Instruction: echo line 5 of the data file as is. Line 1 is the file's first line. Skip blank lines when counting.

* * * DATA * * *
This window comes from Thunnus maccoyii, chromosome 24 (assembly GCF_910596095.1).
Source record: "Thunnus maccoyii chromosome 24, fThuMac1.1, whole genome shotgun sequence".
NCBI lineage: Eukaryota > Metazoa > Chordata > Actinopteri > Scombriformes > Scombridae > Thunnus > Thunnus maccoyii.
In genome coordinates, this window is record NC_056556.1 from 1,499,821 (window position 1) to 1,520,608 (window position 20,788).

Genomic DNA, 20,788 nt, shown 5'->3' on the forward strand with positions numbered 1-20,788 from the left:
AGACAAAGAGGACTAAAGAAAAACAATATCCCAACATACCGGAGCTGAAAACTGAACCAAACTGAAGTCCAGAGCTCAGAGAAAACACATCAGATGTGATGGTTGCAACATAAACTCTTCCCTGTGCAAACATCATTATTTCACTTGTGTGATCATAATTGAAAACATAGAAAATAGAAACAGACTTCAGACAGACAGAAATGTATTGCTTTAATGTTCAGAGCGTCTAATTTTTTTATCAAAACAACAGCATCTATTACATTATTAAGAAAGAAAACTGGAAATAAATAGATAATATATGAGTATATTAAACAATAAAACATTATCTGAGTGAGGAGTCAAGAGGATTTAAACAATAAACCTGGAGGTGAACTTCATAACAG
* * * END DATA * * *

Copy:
Genomic DNA, 20,788 nt, shown 5'->3' on the forward strand with positions numbered 1-20,788 from the left: